Just so you have another interpretation. As far as I read the sentence, 看得开 means "letting go" and 看不开 means "clinging on". Another hard point in this sentence is the structure "... 是好 ...也...". The original structure should be "...也好...也罢" which can be construed as "either... or..." or "for better for worse". Here 好 does not mean good. It just mean "if it ...


5

First of all, "There's stitches left behind (not removed) in my mouth, what should I do?" is a good translation. Yes,漏 can modify other verbs. It means someone forgot to do something or some action has been missed. Example: A:"How you feel about the question 31 in the exam?" B:"OMG, I didn't notice there was a question 31!" A:"刚才考试第31题做的如何?" B:"天啊! ...


5

Yes, 都 can refer to either subject or objects. When subject is plural, 都 refer to "all" of the subject. For example: 你们都来嘛?Are all of you coming? 同学们都交按时交了作业。 All of the students in the class handed in their homework in time. When subject is single, and object is plural, then 都 refers to "all" of the object. For example: 你把糖果都吃了? Did you ...


5

Both are correct, but the second one sounds more natural to a native speaker. 个 is omitted only in some idiomatic phrases like 一字一句 or 一字排开(though here 一 doesn't mean the number, but the shape of the number). In Chinese, it's more idiomatic to use a measure word between the number and the noun in most cases.


5

When 掉 is used as a verb complement (not a verb), it indicates that something disappears, is removed, is disposed of, etc. as the result of an action. Not really "falling" or "missing". Some examples: 擦不掉:Something can't be removed or got rid of by rubbing or wiping. Maybe it's a stain on your shoes, and you're trying to rub it off with a cloth, but it ...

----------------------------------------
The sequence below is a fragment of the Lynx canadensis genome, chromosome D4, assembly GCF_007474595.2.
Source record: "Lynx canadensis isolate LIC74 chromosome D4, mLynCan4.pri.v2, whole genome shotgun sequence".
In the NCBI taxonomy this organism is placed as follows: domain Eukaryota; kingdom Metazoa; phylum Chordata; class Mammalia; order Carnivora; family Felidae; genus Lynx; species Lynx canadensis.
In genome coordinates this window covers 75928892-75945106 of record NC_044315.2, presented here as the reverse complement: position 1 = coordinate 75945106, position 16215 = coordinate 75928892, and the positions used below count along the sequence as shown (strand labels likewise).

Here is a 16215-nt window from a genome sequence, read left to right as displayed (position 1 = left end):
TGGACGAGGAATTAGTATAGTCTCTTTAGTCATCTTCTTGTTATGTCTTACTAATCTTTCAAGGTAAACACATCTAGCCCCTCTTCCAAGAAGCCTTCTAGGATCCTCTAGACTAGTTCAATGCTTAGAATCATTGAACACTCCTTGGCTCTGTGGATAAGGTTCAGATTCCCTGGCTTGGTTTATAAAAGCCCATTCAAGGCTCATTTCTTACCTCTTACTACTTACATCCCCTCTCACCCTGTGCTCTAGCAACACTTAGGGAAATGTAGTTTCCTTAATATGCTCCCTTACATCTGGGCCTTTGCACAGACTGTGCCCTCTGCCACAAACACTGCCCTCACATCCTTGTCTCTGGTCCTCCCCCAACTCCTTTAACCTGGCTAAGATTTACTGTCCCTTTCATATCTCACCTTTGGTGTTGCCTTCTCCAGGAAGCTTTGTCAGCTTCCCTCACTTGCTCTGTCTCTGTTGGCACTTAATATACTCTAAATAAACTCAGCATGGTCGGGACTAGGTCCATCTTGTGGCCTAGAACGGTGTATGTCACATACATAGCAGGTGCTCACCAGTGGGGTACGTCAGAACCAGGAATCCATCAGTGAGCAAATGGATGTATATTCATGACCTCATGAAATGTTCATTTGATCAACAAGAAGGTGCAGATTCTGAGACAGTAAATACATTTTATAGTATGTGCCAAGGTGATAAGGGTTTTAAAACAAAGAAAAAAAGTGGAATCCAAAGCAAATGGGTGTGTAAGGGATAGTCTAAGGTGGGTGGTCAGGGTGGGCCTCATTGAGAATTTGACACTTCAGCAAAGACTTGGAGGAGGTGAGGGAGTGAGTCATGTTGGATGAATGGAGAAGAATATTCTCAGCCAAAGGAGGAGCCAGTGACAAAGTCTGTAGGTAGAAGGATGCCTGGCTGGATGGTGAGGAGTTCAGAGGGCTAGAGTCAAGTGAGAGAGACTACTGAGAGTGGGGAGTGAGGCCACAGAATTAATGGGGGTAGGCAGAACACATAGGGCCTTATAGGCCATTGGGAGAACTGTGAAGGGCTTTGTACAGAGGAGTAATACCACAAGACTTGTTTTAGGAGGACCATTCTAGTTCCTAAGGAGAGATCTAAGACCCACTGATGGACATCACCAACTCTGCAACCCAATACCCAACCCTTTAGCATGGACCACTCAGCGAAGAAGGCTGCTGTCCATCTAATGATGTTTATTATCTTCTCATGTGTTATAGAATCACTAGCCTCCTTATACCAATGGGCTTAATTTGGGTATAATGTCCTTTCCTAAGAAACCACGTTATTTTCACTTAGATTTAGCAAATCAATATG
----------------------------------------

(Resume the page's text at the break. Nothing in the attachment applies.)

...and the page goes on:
5

The correct word to use in this context is indeed 得; however, because all three of these characters have the same pronunciation in Mandarin (de), they are very often confused by native speakers. This is similar to how some English speakers often confuse "there", "their", and "they're". For more information on the grammatical differences among the three, ...


5

Just to expand on Hugh’s answer a bit. To understand what’s wrong with ‘我作天去商店.’ standing alone, we could translate it as ‘Yesterday I was going to the shop.’ Speaking English, if you said this and just stopped, the listener would think, well so what? There are some verbs which are not used with 了 where a time phrase is enough to show past action. For ...


5

Depend on the context, 好 and/or 完 can be used. 好 is more oral friendly as there is no emphasize of any difference between the speaker and the listener. In some cases, using 好 may show a closer relation between the parties of conversation than 完. On the other hand, 完 is more formal. It is a better parallel to "finish" comparing to 好 as the latter has ...


4

I suppose this is a pattern that is to describe a subject, which can be interpreted by different terms, but you can combine them together as a whole, so as to explain it more dramatically. For the sentence you give, you can say a year has 4 seasons, and a year has spring/summer/autumn/winter. Then you can combine them together a year has ...


4

"所" is from ancient chinese or archaic chinese,“所+ vt” just denotes the object of vt,For example,“所思在远道”,but since Sui or Tang dynasty,there have been exceptions like “所守或非亲”,“所守"just denotes the subject of vt . In Mandarin,“所+VT” may be followed by “的” where you may omit 所to have a more speech-styled sentence,or may not be followed by “的” where the ...